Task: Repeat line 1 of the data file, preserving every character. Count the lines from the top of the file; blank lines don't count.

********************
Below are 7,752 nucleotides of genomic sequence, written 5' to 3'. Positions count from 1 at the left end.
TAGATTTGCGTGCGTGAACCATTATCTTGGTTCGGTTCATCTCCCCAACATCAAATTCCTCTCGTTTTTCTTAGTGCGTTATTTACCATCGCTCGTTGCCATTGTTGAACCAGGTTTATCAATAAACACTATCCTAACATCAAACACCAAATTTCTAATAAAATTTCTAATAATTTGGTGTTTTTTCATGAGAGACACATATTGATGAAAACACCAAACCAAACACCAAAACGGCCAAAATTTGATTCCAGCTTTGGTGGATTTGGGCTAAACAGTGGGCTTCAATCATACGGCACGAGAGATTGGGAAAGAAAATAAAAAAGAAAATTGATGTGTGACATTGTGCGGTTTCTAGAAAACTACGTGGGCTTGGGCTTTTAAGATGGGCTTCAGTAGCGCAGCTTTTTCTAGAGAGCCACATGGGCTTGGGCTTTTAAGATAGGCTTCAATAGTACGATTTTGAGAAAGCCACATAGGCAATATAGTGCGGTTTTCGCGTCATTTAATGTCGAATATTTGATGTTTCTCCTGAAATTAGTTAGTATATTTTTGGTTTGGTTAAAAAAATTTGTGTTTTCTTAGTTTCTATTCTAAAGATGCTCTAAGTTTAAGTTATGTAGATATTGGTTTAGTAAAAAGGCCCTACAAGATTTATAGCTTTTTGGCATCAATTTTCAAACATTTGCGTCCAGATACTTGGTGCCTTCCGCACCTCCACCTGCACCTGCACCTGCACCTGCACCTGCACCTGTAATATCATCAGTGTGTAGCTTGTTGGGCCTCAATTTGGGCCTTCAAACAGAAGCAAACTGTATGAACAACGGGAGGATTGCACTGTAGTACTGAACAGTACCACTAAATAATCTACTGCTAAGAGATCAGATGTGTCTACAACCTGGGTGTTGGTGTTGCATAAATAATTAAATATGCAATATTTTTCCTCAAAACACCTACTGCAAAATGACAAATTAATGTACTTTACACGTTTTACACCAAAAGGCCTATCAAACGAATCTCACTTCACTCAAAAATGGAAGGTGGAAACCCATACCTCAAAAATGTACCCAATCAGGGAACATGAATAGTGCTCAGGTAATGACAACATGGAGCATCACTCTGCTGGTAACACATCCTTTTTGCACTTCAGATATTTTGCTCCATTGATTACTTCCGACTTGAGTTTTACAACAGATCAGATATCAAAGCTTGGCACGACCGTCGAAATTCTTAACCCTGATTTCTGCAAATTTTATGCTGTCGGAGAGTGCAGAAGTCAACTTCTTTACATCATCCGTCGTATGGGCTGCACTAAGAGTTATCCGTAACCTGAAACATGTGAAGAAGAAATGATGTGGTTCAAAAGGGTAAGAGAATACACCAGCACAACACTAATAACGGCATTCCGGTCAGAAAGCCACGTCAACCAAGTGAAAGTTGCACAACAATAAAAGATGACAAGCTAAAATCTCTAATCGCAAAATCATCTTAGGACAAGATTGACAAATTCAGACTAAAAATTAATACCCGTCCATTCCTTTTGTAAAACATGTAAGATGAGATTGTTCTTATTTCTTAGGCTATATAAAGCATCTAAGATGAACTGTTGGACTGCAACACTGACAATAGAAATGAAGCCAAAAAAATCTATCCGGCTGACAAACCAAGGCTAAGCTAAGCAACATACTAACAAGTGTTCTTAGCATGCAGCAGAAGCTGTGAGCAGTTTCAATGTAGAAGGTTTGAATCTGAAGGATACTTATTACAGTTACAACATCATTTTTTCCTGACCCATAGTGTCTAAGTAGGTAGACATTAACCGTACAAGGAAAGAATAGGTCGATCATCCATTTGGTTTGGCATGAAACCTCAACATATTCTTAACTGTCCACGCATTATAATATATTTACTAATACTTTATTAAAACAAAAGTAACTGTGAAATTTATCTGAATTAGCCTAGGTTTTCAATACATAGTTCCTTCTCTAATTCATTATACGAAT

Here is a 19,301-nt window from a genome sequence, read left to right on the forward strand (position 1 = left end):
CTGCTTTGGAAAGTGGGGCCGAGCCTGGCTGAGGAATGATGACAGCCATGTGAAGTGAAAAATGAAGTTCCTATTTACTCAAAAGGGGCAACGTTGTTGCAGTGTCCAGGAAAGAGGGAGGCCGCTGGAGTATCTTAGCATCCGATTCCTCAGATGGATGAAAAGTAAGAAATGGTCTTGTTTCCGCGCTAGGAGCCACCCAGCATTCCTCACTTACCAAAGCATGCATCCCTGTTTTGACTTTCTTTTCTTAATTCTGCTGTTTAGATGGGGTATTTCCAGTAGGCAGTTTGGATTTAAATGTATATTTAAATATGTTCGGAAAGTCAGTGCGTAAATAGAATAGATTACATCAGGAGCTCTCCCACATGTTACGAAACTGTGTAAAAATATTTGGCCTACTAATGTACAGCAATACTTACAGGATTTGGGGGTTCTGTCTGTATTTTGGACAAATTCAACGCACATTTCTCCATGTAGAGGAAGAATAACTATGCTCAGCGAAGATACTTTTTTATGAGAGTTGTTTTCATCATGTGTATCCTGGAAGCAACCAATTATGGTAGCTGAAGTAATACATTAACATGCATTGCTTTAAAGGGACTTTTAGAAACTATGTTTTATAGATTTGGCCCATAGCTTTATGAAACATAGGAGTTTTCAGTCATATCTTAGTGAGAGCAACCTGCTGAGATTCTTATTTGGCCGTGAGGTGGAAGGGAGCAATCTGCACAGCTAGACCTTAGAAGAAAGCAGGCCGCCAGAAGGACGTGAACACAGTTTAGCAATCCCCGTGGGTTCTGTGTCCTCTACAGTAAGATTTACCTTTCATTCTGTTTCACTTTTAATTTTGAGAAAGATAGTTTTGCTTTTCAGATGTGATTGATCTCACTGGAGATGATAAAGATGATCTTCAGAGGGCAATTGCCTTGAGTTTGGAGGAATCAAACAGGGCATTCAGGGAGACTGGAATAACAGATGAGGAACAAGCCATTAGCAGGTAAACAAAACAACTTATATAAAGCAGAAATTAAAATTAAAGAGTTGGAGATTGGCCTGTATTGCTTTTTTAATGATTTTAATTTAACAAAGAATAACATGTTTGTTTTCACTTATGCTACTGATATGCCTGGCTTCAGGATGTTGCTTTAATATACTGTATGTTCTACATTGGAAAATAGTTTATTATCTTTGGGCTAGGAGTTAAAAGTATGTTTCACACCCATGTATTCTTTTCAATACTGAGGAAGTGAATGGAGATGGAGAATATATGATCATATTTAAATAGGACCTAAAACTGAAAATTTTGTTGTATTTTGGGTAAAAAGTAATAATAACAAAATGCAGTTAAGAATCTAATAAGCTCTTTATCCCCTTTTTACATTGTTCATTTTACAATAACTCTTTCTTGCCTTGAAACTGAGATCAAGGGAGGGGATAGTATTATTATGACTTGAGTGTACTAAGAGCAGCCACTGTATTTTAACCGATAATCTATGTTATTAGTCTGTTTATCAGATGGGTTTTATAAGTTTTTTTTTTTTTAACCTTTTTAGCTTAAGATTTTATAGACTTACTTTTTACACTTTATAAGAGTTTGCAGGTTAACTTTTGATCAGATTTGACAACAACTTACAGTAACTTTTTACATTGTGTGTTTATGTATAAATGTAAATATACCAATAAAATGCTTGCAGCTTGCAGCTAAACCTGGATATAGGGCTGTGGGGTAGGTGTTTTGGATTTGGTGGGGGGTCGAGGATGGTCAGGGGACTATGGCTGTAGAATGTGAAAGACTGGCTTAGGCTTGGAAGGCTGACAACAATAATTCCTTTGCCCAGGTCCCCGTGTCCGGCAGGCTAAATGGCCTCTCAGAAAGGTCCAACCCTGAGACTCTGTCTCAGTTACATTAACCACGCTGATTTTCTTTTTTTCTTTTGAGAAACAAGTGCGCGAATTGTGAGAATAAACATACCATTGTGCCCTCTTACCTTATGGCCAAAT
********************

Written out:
Below are 7,752 nucleotides of genomic sequence, written 5' to 3'. Positions count from 1 at the left end.